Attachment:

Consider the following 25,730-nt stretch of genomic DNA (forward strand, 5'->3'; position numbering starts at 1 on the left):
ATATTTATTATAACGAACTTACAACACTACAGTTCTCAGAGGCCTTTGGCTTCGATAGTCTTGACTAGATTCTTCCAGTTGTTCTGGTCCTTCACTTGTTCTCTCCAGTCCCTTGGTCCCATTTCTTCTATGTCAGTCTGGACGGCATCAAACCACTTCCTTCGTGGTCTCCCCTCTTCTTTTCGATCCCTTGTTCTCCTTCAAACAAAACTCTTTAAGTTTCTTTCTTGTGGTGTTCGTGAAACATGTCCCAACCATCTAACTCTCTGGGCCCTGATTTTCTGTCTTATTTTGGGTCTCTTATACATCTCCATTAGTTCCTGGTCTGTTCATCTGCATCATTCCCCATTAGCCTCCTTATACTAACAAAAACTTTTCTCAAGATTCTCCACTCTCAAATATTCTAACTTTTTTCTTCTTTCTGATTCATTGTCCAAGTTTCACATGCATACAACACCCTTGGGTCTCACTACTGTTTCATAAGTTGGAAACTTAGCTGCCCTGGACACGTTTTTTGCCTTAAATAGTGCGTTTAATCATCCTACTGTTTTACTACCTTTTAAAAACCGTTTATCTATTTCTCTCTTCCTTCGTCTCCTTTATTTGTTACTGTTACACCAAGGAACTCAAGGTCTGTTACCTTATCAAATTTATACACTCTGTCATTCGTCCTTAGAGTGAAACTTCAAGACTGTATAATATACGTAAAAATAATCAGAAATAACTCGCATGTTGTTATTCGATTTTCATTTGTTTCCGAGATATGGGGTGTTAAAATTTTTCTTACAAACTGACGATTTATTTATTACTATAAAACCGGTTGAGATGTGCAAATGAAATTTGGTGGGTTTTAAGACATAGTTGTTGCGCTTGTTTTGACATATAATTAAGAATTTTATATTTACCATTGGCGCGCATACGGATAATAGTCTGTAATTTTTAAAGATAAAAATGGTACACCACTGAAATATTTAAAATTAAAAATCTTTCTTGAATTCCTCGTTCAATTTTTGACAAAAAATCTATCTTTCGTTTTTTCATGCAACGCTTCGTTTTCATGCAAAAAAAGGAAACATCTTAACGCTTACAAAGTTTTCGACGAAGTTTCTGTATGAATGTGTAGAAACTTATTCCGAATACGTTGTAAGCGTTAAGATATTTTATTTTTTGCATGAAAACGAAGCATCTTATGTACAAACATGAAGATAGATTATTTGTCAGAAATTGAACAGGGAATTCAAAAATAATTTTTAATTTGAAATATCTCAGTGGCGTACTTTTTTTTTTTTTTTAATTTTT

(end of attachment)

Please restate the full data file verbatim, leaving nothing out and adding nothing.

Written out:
Consider the following 25,730-nt stretch of genomic DNA (forward strand, 5'->3'; position numbering starts at 1 on the left):
ATATTTATTATAACGAACTTACAACACTACAGTTCTCAGAGGCCTTTGGCTTCGATAGTCTTGACTAGATTCTTCCAGTTGTTCTGGTCCTTCACTTGTTCTCTCCAGTCCCTTGGTCCCATTTCTTCTATGTCAGTCTGGACGGCATCAAACCACTTCCTTCGTGGTCTCCCCTCTTCTTTTCGATCCCTTGTTCTCCTTCAAACAAAACTCTTTAAGTTTCTTTCTTGTGGTGTTCGTGAAACATGTCCCAACCATCTAACTCTCTGGGCCCTGATTTTCTGTCTTATTTTGGGTCTCTTATACATCTCCATTAGTTCCTGGTCTGTTCATCTGCATCATTCCCCATTAGCCTCCTTATACTAACAAAAACTTTTCTCAAGATTCTCCACTCTCAAATATTCTAACTTTTTTCTTCTTTCTGATTCATTGTCCAAGTTTCACATGCATACAACACCCTTGGGTCTCACTACTGTTTCATAAGTTGGAAACTTAGCTGCCCTGGACACGTTTTTTGCCTTAAATAGTGCGTTTAATCATCCTACTGTTTTACTACCTTTTAAAAACCGTTTATCTATTTCTCTCTTCCTTCGTCTCCTTTATTTGTTACTGTTACACCAAGGAACTCAAGGTCTGTTACCTTATCAAATTTATACACTCTGTCATTCGTCCTTAGAGTGAAACTTCAAGACTGTATAATATACGTAAAAATAATCAGAAATAACTCGCATGTTGTTATTCGATTTTCATTTGTTTCCGAGATATGGGGTGTTAAAATTTTTCTTACAAACTGACGATTTATTTATTACTATAAAACCGGTTGAGATGTGCAAATGAAATTTGGTGGGTTTTAAGACATAGTTGTTGCGCTTGTTTTGACATATAATTAAGAATTTTATATTTACCATTGGCGCGCATACGGATAATAGTCTGTAATTTTTAAAGATAAAAATGGTACACCACTGAAATATTTAAAATTAAAAATCTTTCTTGAATTCCTCGTTCAATTTTTGACAAAAAATCTATCTTTCGTTTTTTCATGCAACGCTTCGTTTTCATGCAAAAAAAGGAAACATCTTAACGCTTACAAAGTTTTCGACGAAGTTTCTGTATGAATGTGTAGAAACTTATTCCGAATACGTTGTAAGCGTTAAGATATTTTATTTTTTGCATGAAAACGAAGCATCTTATGTACAAACATGAAGATAGATTATTTGTCAGAAATTGAACAGGGAATTCAAAAATAATTTTTAATTTGAAATATCTCAGTGGCGTACTTTTTTTTTTTTTTTAATTTTT